Before he can take the stand, FBI gatekeeper Kade Prurnell corners him and scolds him, attempting to put him in his place before he testifies. She walks out what we can only assume is midway through. After the day’s session is over, Brauer gets mail. As a freshly severed ear is poured out of the envelop, all Brauer can say is “I think I got your mail,” prompting twitter to explode with the hashtag “dEARwill.”

One of the most heartbreaking scenes is up next. Hannibal and Jack share cognac and talk about his testimony and his wife’s impending death. Red Dragon quotes are rife through the scene, and as Jack tears up, Hannibal looks genuinely empathetic. He also appears more relaxed than we’ve seen him thus far: leaning on his desk, cradling the glass at his knees, and even unbuttoning his jacket. Hannibal does his best to comfort Jack before heading off to see Will. 

This whole ear thing is a blessing wrapped in a nightmare. It casts doubt on Will’s guilt, which is great, but who sent it? Was it Hannibal? Is that what we’re meant to believe? The episode throws that into doubt after Freddie gives her rather damning testimonial, putting words into the presumed late Abigail Hobbs’ mouth. Thankfully, Brauer shuts that down pretty quickly by letting it be known that she was charged with libel six times and that her words should be taken with a grain of salt.

Back at BSHCI, Brauer tries to prep Alana, knowing that their romantic involvement will probably come up, and will be a big problem. Will shuts off as she forces herself to say she has nothing but a professional curiosity about him while staring him in the face. Either she’s a good liar, or that was meant to hurt. Either way, Brauer doesn’t buy it.

It appears Will has an “avid fan,” to steal a phrase from Red Dragon. Team Sassy Science is able to quickly reveal that the ear was cut off with the same knife that cut off Abigail Hobbs’ ear: Will’s knife. As Will was incarcerated, this makes it a little hard for him to have done it himself.  It looks like this trial may just have gotten a lot more complicated.  The last person to have touched Will’s knife, which was in evidence, was the bailiff. It’s time for an FBI field trip to check up on him, as he hasn’t been seen since.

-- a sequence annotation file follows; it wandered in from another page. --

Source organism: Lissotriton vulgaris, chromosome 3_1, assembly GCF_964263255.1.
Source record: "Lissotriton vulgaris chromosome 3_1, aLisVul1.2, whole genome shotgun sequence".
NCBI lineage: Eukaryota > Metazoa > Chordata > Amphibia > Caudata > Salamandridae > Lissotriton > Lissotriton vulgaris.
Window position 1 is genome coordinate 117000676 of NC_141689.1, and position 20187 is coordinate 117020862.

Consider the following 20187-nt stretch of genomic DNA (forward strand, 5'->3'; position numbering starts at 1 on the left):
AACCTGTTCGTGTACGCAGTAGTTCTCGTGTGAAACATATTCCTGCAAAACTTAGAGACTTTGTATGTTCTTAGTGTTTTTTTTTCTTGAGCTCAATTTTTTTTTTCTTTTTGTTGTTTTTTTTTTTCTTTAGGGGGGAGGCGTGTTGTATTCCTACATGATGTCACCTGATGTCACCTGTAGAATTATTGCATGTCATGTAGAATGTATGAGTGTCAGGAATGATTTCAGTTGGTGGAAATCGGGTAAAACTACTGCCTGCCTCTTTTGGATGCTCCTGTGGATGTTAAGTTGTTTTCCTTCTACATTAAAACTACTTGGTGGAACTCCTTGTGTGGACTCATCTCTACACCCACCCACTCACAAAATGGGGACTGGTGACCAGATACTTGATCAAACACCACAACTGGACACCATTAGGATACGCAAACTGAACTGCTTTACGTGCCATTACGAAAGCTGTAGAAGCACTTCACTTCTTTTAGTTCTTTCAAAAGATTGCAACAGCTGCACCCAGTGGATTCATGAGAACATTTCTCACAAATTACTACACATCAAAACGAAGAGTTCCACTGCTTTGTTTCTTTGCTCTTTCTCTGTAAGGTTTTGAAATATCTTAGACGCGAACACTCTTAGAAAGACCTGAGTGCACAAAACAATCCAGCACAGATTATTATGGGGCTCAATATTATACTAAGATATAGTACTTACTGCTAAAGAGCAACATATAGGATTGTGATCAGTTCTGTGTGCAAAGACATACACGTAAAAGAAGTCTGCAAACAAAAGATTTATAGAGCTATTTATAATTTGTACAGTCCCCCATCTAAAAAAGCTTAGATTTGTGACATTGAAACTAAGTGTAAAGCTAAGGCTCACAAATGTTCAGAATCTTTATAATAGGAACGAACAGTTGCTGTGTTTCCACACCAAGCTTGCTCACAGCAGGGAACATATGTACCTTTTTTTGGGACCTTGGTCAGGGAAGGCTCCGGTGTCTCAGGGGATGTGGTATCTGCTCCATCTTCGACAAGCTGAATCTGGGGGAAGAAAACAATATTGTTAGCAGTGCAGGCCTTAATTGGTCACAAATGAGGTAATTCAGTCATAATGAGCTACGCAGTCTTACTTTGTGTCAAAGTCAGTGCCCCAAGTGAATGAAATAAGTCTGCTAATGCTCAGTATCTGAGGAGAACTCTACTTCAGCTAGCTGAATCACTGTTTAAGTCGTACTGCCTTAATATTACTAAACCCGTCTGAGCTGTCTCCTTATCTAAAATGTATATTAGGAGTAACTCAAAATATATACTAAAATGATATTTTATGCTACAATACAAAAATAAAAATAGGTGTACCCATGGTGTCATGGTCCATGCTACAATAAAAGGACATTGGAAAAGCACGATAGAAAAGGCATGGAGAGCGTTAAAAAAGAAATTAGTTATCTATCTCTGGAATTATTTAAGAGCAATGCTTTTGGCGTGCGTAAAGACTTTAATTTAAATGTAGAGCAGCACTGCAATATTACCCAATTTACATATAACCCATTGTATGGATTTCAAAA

As Jack gives the go ahead, the door opens and an explosion rips through the home of our bailiff. In the charred aftermath of the fire, we find a body trussed up in an amalgam of all the murders Will is accused of – Glasgow grin a la Madchen, flambe also a la Madchen, earless a la Hobbs, all on a stag head a la Boyle.  When Hannibal walks in, he looks genuinely surprised. Either that’s good acting, or Will does have an avid fan.  Team Sassy Science bickers like children about whether or not they should have taken Will’s stool sample (which somehow ended up trending on twitter during the East coast broadcast) to make sure he was the one who’d actually consumed the ear while Hannibal ignores them and Jack has to play dad and tell them to knock it off.

Next up on the witness stand is Dr. Smarm–er–Chilton. Raúl Esparza does a fantastic job of capturing what we all loved to hate about Anthony Heald’s portrayal of Chilton in Silence of the Lambs and elevating it to a whole new level. He’s examined by the prosecutor and does a lovely job of painting Will in the worst light possible. Things look a bit grim.

Hannibal, in his new role as Will Graham v2.0, brings Will crime scene photos of the deceased bailiff. What follows is one of the most humanizing moments we’ve had thus far for Hannibal. It’s obvious to Will that the copycat Shrike and whoever killed the bailiff are not the same person, and Hannibal all but pleads with Will to believe in the best of him, telling Will that even Jack is ready to believe.  “This killer wrote you a poem… are you going to let this love go to waste?” Hannibal asks, thus breaking thousands of fannibal hearts. We know that Hannibal didn’t kill this bailiff, but the profession of love is all but there (although love is a much more complicated thing to a man like Hannibal).